It's starting to look like this may be a semester in which I end up having to stay here on campus very, very late--or take work home, or both. I'm also getting increasingly frustrated not to have the index cards for my record keeping. If I get a chance to call Printing tomorrow, I may tell them that if they can't get to the job tomorrow so I have the cards before my classes on Thursday, they should just cancel the job entirely. I can either print the index cards at home or figure out a different system for record keeping.

For now, however, I'm going to hang it up and head off to meet Paul. I may opt to do some work reading once I'm home, in hope that reading won't get me too jazzed up. I reckon I'll have a better sense of what is going to be most beneficial once I'm home and in my slobby clothes, beginning the real wind-down for the evening.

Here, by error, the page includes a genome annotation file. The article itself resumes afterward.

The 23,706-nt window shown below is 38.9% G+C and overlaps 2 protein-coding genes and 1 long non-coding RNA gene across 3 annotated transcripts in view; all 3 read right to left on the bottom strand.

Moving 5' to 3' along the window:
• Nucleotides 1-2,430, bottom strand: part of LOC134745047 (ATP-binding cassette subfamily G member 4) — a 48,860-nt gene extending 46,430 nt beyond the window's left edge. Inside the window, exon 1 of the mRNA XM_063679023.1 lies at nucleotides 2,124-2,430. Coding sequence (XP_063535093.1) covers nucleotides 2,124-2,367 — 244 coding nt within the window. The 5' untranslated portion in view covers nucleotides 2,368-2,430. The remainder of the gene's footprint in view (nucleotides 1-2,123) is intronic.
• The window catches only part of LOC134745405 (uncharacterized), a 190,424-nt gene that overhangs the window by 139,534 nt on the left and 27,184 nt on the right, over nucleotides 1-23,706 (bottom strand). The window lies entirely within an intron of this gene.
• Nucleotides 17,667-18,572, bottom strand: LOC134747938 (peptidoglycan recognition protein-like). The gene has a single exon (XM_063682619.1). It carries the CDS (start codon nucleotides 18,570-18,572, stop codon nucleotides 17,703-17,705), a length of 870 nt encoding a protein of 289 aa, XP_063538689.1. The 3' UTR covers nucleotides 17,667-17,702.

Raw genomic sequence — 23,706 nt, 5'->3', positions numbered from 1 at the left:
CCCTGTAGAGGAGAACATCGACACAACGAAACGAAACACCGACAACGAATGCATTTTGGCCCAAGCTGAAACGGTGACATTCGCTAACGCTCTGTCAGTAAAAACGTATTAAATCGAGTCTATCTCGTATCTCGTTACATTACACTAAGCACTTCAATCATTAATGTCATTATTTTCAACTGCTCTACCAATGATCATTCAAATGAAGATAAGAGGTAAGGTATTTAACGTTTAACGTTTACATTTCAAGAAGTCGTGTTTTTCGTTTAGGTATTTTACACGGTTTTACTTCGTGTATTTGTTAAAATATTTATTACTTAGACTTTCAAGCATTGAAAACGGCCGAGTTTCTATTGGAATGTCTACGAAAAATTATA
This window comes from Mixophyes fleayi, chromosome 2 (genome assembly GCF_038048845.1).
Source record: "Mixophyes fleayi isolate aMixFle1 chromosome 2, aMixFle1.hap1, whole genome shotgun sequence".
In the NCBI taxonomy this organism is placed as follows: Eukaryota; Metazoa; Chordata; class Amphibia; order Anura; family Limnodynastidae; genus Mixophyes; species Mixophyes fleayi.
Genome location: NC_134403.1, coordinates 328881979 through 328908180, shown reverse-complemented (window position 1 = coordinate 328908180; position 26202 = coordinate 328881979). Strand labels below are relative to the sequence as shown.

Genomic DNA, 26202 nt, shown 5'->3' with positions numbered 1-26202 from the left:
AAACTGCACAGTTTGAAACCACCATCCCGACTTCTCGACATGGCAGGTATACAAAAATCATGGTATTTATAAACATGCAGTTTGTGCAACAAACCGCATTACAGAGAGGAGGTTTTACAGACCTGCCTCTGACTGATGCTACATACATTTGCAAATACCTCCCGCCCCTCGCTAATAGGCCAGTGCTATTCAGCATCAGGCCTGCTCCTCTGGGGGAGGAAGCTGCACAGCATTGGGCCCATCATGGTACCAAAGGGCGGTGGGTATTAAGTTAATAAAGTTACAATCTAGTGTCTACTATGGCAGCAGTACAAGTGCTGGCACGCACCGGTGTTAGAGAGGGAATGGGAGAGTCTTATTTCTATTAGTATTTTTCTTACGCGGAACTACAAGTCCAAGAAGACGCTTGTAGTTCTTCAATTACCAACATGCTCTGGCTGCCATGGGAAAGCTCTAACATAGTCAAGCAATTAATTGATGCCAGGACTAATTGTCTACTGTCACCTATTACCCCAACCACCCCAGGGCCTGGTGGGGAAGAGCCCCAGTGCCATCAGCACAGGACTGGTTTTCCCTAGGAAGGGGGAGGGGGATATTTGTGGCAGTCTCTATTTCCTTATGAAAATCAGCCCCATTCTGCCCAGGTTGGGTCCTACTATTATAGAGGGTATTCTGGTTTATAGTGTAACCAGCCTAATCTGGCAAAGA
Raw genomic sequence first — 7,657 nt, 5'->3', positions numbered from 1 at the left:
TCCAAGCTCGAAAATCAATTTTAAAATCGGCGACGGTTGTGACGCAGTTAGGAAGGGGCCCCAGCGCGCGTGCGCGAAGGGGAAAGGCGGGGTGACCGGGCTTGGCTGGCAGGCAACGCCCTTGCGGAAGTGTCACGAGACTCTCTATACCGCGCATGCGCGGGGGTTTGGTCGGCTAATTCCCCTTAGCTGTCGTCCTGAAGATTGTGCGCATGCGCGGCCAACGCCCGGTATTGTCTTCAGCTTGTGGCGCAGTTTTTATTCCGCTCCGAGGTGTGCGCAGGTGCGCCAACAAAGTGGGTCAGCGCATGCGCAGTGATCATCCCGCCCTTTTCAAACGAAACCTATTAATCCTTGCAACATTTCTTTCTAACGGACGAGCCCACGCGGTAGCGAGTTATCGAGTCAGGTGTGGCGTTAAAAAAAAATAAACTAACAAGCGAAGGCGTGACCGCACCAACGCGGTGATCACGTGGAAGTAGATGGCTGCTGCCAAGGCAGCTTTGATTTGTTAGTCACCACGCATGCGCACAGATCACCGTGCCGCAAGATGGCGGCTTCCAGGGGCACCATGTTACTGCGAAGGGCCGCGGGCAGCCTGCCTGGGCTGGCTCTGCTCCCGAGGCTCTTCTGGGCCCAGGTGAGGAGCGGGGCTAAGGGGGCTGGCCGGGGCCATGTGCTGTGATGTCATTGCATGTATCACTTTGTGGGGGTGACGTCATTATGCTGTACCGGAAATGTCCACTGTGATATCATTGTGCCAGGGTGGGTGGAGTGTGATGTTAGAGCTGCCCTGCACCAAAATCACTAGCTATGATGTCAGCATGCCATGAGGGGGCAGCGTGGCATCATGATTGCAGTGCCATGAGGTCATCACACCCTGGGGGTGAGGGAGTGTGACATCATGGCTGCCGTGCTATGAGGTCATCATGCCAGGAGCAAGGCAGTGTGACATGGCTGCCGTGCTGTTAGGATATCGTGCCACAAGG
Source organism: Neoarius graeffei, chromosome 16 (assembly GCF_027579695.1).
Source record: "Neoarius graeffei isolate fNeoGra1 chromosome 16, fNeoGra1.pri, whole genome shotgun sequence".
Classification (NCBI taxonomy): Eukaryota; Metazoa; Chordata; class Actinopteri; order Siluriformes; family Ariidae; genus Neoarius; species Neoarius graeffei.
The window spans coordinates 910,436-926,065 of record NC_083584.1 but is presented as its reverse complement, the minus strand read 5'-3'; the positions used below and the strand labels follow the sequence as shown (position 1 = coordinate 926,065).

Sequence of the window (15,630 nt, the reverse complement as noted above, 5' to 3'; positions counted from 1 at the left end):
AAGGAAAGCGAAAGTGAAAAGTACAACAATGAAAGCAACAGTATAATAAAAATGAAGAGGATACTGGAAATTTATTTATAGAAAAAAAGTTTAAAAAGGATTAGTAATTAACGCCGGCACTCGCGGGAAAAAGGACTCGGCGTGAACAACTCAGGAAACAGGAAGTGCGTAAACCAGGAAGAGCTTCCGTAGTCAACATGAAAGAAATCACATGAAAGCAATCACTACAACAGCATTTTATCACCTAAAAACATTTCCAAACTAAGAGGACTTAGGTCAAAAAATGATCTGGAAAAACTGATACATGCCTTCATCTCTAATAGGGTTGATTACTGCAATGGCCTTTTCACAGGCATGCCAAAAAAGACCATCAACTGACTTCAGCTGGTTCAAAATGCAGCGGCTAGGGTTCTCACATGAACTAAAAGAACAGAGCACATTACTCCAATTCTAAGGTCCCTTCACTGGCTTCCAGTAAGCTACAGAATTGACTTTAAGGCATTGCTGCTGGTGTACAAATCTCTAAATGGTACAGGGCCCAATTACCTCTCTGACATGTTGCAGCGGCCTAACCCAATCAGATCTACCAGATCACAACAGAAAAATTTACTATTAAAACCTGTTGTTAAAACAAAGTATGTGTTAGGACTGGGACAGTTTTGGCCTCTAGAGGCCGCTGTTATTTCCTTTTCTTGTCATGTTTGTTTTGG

Thursday, September 10, 2015

E natural...

...the note on which I'm ending the week.

Ha ha ha.

My initial impression of the intellectual wattage in the Mystery class, in comparison with the SF class, was proven incorrect today--but I still like the class, generally, and the class ended with me in conversation with two of the more insecure students, who nevertheless are working their little butts off and consequently doing as well as, if not better than, some of the more confident students.

The discussion in both classes was a little bumpy, but in both classes, I said I would allow students to rework their first real reading responses (to the first half of Frankenstein for SF, to "The Murders in the Rue Morgue" for Mystery), now that they've tried them out and we've had a class discussion. Almost everyone in both groups took me up on it. Almost everyone who hadn't turned in their initial self-evaluation/responses last week did so today.

It was raining, so several students were absent (two with flat tires: coincidence?)